Dubuque landfill looking to turn gas into cash - KWWL - Eastern Iowa Breaking News, Weather, Closings

Dubuque landfill looking to turn gas into cash

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DUBUQUE (KWWL) -

Turning gas into cash. 

That's the aim of a project the Dubuque Metropolitan Area Solid Waste Agency is hoping to get off the ground.

As trash breaks down in the landfill, it creates a gas that's a mix of methane, oxygen, carbon dioxide and other trace elements.

The DMASWA has paid about $2 million for a system that collects and destroys most of that gas.  They pay about $100,000 every year to maintain and run the system.

But now they want to do more than just destroy it. They want to make money off of it.

While there are a number of options, the most feasible, they say, it to turn that gas into gasoline equivalents that can be sold to the transportation industry.

All told, they say the gas generated at the landfill in Dubuque translates to more than 1 million gallons of gasoline equivalent.

The goal, they say, 10-15 years down the road, is to have "something that's able to clean the gas, and create a marketable product. Now whether it's still being used as a transportation fuel at that point, or whether we shift it over to electrical generation, or whether we shift it over to a process fuel, gives that flexibility to the agency and to it's private partner, really on how to maximize the physical value as well as the environmental value of the gas that we generate," said John Foster, DMASWA's administrator.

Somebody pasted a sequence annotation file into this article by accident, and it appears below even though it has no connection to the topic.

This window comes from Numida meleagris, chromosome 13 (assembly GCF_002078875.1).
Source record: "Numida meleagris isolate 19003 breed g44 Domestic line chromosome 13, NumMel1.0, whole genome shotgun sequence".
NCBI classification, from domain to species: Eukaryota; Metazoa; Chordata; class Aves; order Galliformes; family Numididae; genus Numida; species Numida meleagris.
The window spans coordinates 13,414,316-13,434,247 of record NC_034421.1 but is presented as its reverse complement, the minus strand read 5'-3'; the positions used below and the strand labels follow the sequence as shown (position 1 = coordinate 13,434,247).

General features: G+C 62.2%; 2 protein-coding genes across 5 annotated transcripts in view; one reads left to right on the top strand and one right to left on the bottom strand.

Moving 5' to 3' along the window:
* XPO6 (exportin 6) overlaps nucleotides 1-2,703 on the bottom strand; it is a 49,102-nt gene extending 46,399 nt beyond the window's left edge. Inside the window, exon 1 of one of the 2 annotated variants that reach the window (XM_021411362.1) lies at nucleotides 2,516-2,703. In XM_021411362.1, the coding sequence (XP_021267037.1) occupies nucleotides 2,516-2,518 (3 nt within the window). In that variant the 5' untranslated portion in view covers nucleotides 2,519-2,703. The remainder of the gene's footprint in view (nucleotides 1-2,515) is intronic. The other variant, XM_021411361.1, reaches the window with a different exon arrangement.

They're currently looking for a partner to help develop the system to clean and convert the gas, then sell it.

He says the money generated through this project could help keep costs at the landfill low, and could help them expand other programs in the area.

"So every time somebody brings trash across, six dollars of that 45 dollar fee we're charging, goes to subsidize other programs. Household hazardous waste, when you get rid of your hazardous waste out of your household, your paints, your stains and all that. That is a fee that's completely subsidized off the landfill tipping fee. So hopefully we can ease that tipping fee, so we can keep our tipping fees reasonable for waste disposal," Foster said.

Foster also says the project would be very beneficial to the environment.

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